In subsequent court cases, lawyers argued unsuccessfully that Indians had no choice but to buy religious objects and clothing from craftsmen who knew the old skills that are needed to make them. The government pointed out that the arrests had been made of Indians selling feathers to white undercover agents not to trade or sale among Indians.
In 1978, the Eagle Protection Act was further amended to let the Secretary of the Interior allow Indians to take eagles for religious purposes.
In 1986, the Supreme Court stepped in with its ruling in United States vs. Dion. This involved a Yankton Sioux who was convicted of hunting eagles. The Court found that Congress had abrogated treaty hunting rights with both the Eagle Protection Act of 1940 and the Endangered Species Act of 1973.
(photo courtesy of his family)
While the 1858 treaty with the Yankton did not place any restrictions on Indian hunting rights, the court was unanimous in its disagreement with the argument that the treaty allowed hunting of eagles. The Court felt that by passing laws protecting eagles and migratory birds, Congress intentionally relieved the Yankton Sioux of that hunting right.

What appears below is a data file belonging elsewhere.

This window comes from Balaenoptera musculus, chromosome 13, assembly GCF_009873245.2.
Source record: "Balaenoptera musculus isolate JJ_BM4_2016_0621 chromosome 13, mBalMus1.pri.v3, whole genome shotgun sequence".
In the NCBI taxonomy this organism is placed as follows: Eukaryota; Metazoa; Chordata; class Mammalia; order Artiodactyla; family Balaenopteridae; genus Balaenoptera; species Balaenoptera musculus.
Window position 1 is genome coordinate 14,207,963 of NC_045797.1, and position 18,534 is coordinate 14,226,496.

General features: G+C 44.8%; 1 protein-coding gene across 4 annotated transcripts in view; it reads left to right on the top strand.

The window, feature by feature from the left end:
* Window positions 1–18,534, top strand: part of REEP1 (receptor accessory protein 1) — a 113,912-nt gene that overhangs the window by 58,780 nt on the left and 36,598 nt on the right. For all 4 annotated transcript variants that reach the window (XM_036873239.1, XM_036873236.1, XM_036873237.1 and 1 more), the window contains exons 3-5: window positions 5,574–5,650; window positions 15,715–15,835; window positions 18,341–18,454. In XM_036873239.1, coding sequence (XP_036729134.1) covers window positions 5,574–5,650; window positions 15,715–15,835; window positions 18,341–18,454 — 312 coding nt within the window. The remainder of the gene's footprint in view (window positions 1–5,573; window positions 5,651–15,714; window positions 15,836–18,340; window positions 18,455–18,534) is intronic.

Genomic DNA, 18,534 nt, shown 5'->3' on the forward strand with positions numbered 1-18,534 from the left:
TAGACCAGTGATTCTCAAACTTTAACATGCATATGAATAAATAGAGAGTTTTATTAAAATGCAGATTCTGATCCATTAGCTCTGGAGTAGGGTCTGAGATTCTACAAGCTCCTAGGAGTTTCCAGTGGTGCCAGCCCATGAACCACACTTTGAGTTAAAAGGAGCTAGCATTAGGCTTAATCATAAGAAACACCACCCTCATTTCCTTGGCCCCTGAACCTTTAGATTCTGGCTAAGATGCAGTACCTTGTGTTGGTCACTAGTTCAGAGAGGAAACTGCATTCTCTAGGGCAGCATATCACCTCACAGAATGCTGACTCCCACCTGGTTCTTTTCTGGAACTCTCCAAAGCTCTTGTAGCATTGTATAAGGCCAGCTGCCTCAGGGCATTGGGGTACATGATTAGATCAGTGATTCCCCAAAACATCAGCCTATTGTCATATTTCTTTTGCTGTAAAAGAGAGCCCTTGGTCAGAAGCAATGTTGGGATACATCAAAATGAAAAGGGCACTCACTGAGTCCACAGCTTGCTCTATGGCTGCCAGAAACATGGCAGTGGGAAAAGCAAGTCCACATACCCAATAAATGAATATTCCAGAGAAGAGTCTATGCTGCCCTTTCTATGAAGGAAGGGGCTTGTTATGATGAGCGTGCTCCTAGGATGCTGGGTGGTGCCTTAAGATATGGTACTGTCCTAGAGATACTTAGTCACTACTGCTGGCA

In 1994, President Bill Clinton signed an executive order allowing eagle feathers and other animal parts to be made available to Indian tribes for religious and ceremonial use. As part of this process, the National Eagle Repository was established in Colorado. It receives bodies of eagles killed by cars or power lines and provides them on request to Indians for ceremonial use. It’s an imperfect situation, with an average wait of three-and-a-half years for obtaining an eagle carcass. Also, some traditionals feel the eagles that have been killed accidentally are not ritually clean and should not be used in ceremonies.
In 2005, Winslow Friday (Northern Arapaho) killed an eagle on the Wind River Reservation in Wyoming to help with his family’s Sun Dance obligations. Among the Arapaho, Sun Dance sponsorship is both an honor and a responsibility. For the sponsors’ relatives, this is a communal obligation, including the need to obtain an eagle for use in the ceremony. This eagle must be pure: It cannot have died through poison, disease, accident (often the case in roadkill) or electrocution.
In response to Friday’s arrest, the Northern Arapaho tribe filed suit in a challenge to the Eagle Protection Act. While federal law allows tribal members to kill bald eagles for spiritual purposes, there is no clear way of obtaining a federal permit, they said. In fact, none had been granted since amendments to the act. Since the eagle was killed by Friday for religious purposes, the tribe argued that government’s requirement for a “fatal-take permit” runs counter to their First Amendment guarantee to the free exercise of religion, and wanted the Feds to make it easier for tribal members to kill eagles for ceremonial purposes.